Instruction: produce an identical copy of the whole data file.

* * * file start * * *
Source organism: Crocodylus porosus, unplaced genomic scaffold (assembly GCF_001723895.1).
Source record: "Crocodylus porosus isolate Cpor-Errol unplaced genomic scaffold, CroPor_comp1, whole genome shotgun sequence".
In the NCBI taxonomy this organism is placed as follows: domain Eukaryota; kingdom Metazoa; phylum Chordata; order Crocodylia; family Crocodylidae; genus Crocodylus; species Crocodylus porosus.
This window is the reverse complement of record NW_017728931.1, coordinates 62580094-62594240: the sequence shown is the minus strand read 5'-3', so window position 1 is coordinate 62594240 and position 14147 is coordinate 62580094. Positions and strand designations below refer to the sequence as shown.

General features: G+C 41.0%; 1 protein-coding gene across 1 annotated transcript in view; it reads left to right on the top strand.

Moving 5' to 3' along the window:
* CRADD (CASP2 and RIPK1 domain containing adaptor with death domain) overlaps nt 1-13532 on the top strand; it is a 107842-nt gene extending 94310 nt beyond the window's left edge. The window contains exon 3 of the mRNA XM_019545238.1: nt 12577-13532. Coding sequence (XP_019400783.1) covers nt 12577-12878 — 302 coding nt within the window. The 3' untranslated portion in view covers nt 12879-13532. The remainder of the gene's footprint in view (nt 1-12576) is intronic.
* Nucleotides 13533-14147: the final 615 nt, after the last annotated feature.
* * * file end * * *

Source organism: Crocodylus porosus, unplaced genomic scaffold (assembly GCF_001723895.1).
Source record: "Crocodylus porosus isolate Cpor-Errol unplaced genomic scaffold, CroPor_comp1, whole genome shotgun sequence".
In the NCBI taxonomy this organism is placed as follows: domain Eukaryota; kingdom Metazoa; phylum Chordata; order Crocodylia; family Crocodylidae; genus Crocodylus; species Crocodylus porosus.
This window is the reverse complement of record NW_017728931.1, coordinates 62580094-62594240: the sequence shown is the minus strand read 5'-3', so window position 1 is coordinate 62594240 and position 14147 is coordinate 62580094. Positions and strand designations below refer to the sequence as shown.

General features: G+C 41.0%; 1 protein-coding gene across 1 annotated transcript in view; it reads left to right on the top strand.

Moving 5' to 3' along the window:
* CRADD (CASP2 and RIPK1 domain containing adaptor with death domain) overlaps nt 1-13532 on the top strand; it is a 107842-nt gene extending 94310 nt beyond the window's left edge. The window contains exon 3 of the mRNA XM_019545238.1: nt 12577-13532. Coding sequence (XP_019400783.1) covers nt 12577-12878 — 302 coding nt within the window. The 3' untranslated portion in view covers nt 12879-13532. The remainder of the gene's footprint in view (nt 1-12576) is intronic.
* Nucleotides 13533-14147: the final 615 nt, after the last annotated feature.